A last will and testament contains instructions about who gets your belongings when you die and lets you choose a guardian for your minor children. A will is the first step to creating a solid estate plan, which often includes other documents like a power of attorney, advance directive, or living trust. You can get a personalized estate plan from Policygenius.
Live in another state? See our guide to making a will in your state.
Anyone who is at least 18 years old can make a will in Ohio if they are of “sound mind and memory,” which is called testamentary capacity.
The testator can appoint an executor in the will who will carry out its terms and manage the estate. The executor must be at least 18 years old and does not have to be an Ohio resident if they’re related to the testator by blood.
Ohio wills must be signed by the testator (will writer) and witnessed by two competent individuals who are also at least 18 years old. The witnesses can be beneficiaries named in the will, but unless there are two other disinterested witnesses, they may have to forfeit part or all their inheritance if the court finds they had undue influence on the testator.
Handwritten wills are legal in Ohio, but they must be witnessed in the same manner as a typewritten will. (For this reason they are not considered true holographic wills.)
Oral wills are permitted under certain conditions, such as to give away personal property. Two competent disinterested witnesses must write down the will within ten days of hearing.
You can make your will in Ohio without a lawyer, as long it follows all the requirements set out by your state. Many people choose to create a will on their own, since an estate attorney can charge as much as hundreds or thousands of dollars to prepare your will.
If you want to make changes to your will in Ohio, you can do so by adding a codicil. Keep in mind that the codicil must be signed and witnessed again in order to be valid.
Learn more about how to make a will lawyer.
A will does not need to be notarized in order for it to be a valid legal document. Notarizing the signatures of the witnesses can be very useful though, since it helps prove the validity of the will once the testator has died. This is typically done by including a self-proving affidavit with the will. However, Ohio does not allow for self-proving wills ; the court will call upon the witnesses for testimony during probate even if the deceased had a self-proving affidavit.
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In the state of Ohio, the testator can file a will in their county probate court for safekeeping. There is a filing fee of $25. The will should be in a sealed envelope that states the testator’s name as well as the name of the person who should receive the will upon the testator’s death (like the estate executor, for example).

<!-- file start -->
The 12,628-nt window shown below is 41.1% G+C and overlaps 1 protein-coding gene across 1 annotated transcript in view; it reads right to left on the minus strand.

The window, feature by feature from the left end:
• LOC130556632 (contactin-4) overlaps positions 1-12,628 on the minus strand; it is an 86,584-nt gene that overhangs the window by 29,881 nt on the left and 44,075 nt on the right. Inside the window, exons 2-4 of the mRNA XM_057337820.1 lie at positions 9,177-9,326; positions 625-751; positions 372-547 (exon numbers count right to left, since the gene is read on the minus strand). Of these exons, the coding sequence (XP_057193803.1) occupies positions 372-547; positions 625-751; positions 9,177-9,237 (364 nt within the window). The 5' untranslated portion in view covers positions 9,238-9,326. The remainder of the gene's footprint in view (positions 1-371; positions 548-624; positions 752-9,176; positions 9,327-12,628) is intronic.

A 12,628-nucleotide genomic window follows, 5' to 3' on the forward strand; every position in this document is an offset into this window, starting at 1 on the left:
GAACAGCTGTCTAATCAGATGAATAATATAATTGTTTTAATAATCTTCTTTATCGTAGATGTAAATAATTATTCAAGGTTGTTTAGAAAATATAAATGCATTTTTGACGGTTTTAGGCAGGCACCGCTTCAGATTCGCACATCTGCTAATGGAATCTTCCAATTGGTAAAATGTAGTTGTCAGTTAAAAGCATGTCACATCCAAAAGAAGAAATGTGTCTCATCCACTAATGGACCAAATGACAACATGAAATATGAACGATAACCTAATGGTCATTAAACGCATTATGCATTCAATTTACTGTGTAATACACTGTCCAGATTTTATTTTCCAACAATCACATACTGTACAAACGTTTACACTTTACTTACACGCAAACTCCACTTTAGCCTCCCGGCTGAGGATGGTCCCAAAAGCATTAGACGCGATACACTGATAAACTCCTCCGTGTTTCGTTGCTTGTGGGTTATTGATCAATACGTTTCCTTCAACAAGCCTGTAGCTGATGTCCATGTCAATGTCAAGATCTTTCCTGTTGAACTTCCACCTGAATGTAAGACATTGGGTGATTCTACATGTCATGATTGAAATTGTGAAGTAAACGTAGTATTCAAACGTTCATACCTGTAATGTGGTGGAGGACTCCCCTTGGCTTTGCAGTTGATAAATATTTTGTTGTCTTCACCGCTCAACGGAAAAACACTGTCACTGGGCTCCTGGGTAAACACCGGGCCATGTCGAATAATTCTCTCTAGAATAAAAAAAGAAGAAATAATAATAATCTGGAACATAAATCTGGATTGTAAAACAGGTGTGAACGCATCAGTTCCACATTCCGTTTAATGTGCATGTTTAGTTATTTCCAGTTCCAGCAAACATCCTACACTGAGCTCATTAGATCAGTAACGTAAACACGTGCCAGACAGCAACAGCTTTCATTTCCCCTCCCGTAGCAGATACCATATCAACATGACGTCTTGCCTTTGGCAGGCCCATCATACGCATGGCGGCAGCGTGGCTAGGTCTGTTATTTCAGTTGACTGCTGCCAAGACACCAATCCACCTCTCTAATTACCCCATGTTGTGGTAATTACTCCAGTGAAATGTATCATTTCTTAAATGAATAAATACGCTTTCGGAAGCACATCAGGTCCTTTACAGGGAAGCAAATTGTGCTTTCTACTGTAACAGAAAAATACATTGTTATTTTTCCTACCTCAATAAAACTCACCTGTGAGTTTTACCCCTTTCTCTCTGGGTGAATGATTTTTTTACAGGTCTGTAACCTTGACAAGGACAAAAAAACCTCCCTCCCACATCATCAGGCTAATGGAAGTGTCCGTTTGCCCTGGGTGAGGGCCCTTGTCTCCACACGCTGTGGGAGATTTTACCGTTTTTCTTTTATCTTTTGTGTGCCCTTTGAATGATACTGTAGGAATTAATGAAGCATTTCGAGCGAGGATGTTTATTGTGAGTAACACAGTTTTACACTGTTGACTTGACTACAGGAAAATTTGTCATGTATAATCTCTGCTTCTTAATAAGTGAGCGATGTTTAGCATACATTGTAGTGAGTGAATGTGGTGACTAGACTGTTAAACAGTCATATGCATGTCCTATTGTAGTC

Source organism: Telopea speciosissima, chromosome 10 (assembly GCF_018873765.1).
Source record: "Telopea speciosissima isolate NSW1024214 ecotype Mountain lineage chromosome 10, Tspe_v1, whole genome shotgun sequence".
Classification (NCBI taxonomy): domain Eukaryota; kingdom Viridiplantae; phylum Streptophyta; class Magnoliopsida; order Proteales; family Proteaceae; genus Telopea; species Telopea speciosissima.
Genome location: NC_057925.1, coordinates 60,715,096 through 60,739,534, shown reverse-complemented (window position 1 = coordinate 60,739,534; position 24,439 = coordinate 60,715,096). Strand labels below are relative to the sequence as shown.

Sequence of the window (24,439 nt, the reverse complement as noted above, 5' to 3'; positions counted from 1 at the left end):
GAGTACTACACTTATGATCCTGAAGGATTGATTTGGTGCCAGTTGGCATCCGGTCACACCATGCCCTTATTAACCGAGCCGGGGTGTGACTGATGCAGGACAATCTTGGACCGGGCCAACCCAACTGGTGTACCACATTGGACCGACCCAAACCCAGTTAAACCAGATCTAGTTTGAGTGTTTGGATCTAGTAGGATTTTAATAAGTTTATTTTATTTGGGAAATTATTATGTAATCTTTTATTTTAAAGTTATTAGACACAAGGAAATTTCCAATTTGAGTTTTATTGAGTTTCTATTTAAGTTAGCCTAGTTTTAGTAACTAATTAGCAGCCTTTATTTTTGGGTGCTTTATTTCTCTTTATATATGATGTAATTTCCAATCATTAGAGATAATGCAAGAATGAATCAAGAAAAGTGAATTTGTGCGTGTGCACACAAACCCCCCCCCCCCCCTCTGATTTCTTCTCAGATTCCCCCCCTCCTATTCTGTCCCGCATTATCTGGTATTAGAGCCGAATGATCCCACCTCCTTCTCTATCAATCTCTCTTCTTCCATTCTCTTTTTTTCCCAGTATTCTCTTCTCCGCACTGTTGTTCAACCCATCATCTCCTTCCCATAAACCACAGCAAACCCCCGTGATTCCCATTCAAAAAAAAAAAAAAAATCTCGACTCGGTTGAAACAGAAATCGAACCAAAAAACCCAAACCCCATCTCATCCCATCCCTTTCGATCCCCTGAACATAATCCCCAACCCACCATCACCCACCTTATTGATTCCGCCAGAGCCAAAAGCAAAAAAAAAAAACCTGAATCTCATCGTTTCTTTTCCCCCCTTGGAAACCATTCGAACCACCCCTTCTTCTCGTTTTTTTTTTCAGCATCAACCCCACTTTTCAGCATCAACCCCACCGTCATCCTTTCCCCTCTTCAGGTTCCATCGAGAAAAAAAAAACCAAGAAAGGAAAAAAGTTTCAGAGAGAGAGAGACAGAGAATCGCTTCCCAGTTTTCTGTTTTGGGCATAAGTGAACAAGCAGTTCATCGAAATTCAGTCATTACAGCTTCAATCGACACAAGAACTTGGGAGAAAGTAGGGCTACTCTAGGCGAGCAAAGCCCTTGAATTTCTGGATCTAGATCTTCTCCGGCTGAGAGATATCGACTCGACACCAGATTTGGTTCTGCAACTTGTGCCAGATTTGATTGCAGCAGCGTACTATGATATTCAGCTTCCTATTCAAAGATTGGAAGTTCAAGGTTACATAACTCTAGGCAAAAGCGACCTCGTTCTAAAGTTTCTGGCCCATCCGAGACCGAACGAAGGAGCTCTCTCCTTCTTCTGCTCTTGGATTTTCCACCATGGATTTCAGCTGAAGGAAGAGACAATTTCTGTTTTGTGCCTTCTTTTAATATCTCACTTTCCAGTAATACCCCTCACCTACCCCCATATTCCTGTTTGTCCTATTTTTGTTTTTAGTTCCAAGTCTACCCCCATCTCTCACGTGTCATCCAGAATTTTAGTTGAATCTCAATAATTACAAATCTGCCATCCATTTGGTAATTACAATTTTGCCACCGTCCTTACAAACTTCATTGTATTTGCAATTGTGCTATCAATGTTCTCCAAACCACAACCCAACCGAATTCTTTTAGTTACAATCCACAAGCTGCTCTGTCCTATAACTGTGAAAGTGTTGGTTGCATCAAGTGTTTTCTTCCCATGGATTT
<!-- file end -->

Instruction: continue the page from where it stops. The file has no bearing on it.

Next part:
During the testator’s lifetime, the will is not public; it is only available for the testator and whoever else they’ve authorized to view it.
Probate is the process of proving a will. Upon the testator’s death, the probate judge determines whether or not the will is a valid legal document. The testator’s family and loved ones may also contest the will if it is ambiguous or poorly constructed. (Ohio probate law actually permits the testator to have the will proved during their lifetime.)
It’s the executor’s job to initiate probate proceedings with the court in the county where the decedent resided. Depending on what the decedent owned and the value of the probate estate, the filing procedures to distribute deceased’s assets can vary. For example, a small estate in Ohio can avoid the formal probate process by applying for what’s known as a “release from estate administration.” There are two types of release, which is based on the dollar value of the probate estate.
The following assets aren’t subject to the probate process (and are therefore things you should never put in your will) :
Jointly owned assets
Transferable- or payable-on-death accounts (PODs), like a bank account or retirement account with a completed beneficiary designation
Property that passes through a transfer-on-death deed
Read a detailed guide to how probate works.
Before the deceased’s assets can be distributed, the executor is required to pay any applicable estate taxes. The federal estate tax starts at $11.58 million and Ohio does not charge its own estate tax. (The estate tax exemption will increase to $11.7 million in 2021.)
When someone dies without a will, they have died in intestacy. Since there is no named executor, someone will act as personal administrator , performing the same duties. In Ohio, the surviving spouse has the priority to act as personal administrator.
Learn more about what happens when you die without a will.
If you die without a will in Ohio, the court will determine your heirs based on state intestacy law. This is how much a surviving spouse would receive under a few different circumstances:
|If the decedent is survived by||The spouse receives|
|A spouse only||Everything|
|A spouse and children from the spouse||Everything|
|A spouse and one child from someone other than the spouse||The first $20,000, plus 1/2 of the estate|
|A spouse and multiple children from someone else||The first $20,000, plus 1/3 of the remaining estate|
|A spouse, a child from the surviving spouse, a child/children from someone else||The first $60,000, plus 1/3 of the estate|
Otherwise, when there is no surviving spouse, then the estate passes according to intestate succession, which is based on a next-of-kin hierarchy. Here is the general order of intestate succession in Ohio:
Children, or their descendants
Siblings, or their descendants
Aunts and uncles, or their descendants (cousins)
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